If you already do indoor training, you have probably heard of Sufferfest and may even have some of their videos with titles such as “Hell Hath no Fury“, “Fight Club”, and “A Very Dark Place”. Sufferfest have amassed a dedicated following from cyclists around the globe. In collaboration with CyclingTips, their newest video, Elements of Style, is a change of tack. It shifts focus away from your cycling performance and tackles your riding efficiency by getting you into a better, more effective, and more powerful position on the bike.
Being a great cyclist requires you to bring together a number of components. There is the mental, the tactical, the physical performance, your riding efficiency, and your equipment (including bike fit). If you are missing one part, then you wont fulfill your potential.
Sufferfest videos to date concentrate on performance (and a touch of mental preparation) while the new Elements of Style cycle training video focuses upon the riding efficiency component.
I asked David McQuillen of Sufferfest Studios about the motivation for creating a new cycle training video format, “Wade Wallace [CyclingTips] and I were talking about how so many people have taken up cycling recently, but few really know anything about cycling form,” replied David. “They read about training and how to increase their fitness – but do very little to nothing about working on their form. So we wanted to change that and I think that Elements of Style is probably our *most* important video in terms of the contribution it can make to the cycling community.”
Lets take a look at the new video
Sufferfest provide their videos as a download in MP4 format, you can them up to run on your computer, a connected TV, a smart device such as iPhone, iPad or Android or other systems that allow you to watch the MP4. The intention, of course, is that you have your bike on an indoor trainer and can watch and listen while you ride.
The training component for the Elements of Style video is about 35 minutes and includes a short warm-up and warm-down. In its entirety this can very easily precede a longer indoor training session.
Elements of Style introduces, trains, and re-enforces the “Systems Check” concept. Without revealing all of the secrets, the Systems Check is a systematic process of creating a mental awareness of each part of your cycling technique, training each of these and, through reinforcement and repetition, it helps you to improve your overall technique and efficiency.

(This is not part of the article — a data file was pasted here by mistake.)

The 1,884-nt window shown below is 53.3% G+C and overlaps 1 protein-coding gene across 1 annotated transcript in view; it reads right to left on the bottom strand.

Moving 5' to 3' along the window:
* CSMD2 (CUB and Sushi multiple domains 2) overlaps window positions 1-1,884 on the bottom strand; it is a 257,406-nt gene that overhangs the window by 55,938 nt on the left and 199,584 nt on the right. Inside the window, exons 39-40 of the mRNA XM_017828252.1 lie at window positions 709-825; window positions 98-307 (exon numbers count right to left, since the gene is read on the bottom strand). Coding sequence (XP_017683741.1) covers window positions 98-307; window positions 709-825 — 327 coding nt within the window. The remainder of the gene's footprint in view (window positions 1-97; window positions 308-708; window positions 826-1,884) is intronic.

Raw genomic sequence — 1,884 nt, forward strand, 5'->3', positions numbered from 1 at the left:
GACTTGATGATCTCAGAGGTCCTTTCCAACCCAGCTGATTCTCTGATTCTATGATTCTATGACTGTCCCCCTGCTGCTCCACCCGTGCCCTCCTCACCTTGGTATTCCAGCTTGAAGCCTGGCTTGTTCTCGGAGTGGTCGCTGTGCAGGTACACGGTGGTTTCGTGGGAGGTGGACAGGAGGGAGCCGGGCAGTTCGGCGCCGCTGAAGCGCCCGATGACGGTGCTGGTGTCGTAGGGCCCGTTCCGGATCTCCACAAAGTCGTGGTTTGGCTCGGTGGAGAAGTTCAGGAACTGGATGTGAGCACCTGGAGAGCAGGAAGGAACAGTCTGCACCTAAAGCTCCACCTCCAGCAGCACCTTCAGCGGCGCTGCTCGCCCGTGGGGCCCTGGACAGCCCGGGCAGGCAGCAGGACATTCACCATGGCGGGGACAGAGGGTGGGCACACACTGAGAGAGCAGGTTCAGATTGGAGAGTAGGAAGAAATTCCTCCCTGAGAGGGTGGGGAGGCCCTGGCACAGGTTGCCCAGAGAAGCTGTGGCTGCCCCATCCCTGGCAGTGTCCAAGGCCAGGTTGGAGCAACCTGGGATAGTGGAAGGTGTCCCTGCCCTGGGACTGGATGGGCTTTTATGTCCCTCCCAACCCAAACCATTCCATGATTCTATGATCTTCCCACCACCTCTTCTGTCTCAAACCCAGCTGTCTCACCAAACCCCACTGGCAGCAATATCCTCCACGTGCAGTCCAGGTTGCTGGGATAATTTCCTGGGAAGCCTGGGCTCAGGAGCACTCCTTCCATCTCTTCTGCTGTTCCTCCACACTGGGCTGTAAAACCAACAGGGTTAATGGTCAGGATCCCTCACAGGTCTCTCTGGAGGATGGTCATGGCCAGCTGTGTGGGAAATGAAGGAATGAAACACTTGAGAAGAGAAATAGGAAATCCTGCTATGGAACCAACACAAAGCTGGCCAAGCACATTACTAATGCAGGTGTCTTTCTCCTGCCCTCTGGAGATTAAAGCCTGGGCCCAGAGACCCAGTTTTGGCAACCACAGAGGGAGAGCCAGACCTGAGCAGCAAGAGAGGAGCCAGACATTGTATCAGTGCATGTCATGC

Elements of Style training video content overview with six drills
A well spoken narrator steps us through a serious of exercises. Within each segment the ’systems check’ is revised and eventually should translate to your on-road riding where you consciously and then subconsciously integrate the techniques. High cadence and low cadence exercises guide you through the techniques in different riding situations.
The visuals support the narration to guide you to better bike style
The end result is that you won’t bounce about, you will have a relaxed cycling style, you will have more power throughout your pedal stroke, and you’ll be able to focus your power more efficiently.
So where did the Systems Check concept come from? David McQuillen says “We spoke to several coaches about what makes great form and how that form degenerates when they get tired. There was a ton of advice – but it wasn’t easy to digest or package in a compact way. We felt that riders needed some kind of simple mental checklist they could go over when riding that would bring their body back into line when they’re out riding. And so the ‘Systems Check’ was born.”
The narration style injects the right amount of character; it isn’t over-done, and enough information is provided without it ever becoming over-bearing or awkward. The background music during training is well suited electronic dance and works well for setting the tempo for exercises with different intensities (though I won’t comment on the Hip Hop used for the warm-down).
The video footage was filmed on location in New Zealand, however it is not a scenic tourist video. The action concentrates on three cyclists who run through the techniques; ex-pro road cyclist Alan Iacuone, CyclingTips founder Wade Wallace, and MTB pro Cal Britten. The graphic information overlays are clear and professional; it is up to you, the viewer, to judge your own ‘effort’ and to make sure you are measuring cadence, since both of these are the key reference points for each exercise.
Pedal Stroke Drill with graphic overlay and reference points for cadence (90) and effort (5.0 = 50%)
While the video quality and presentation is professional, for some active sessions I expected to see the riders sprinting or racing but instead they were cruising; the footage didn’t always match the exercise. This is however the only criticism I had. Regardless of your abilities as a cyclist, the Elements of Style is a valuable training video. As a novice it can set you on the right path and get you into good form, the sooner the better. As a seasoned cyclist you may already have good style, and this video will help raise awareness and fine tune your action so that you are more efficient.
The Elements of Style is officially released today, and available as a download for USD 9.99 which is about $10.70 Australian. Visit Sufferfest for more: thesufferfest.com
Sufferfest have released a short promotion trailer to introduce the new video: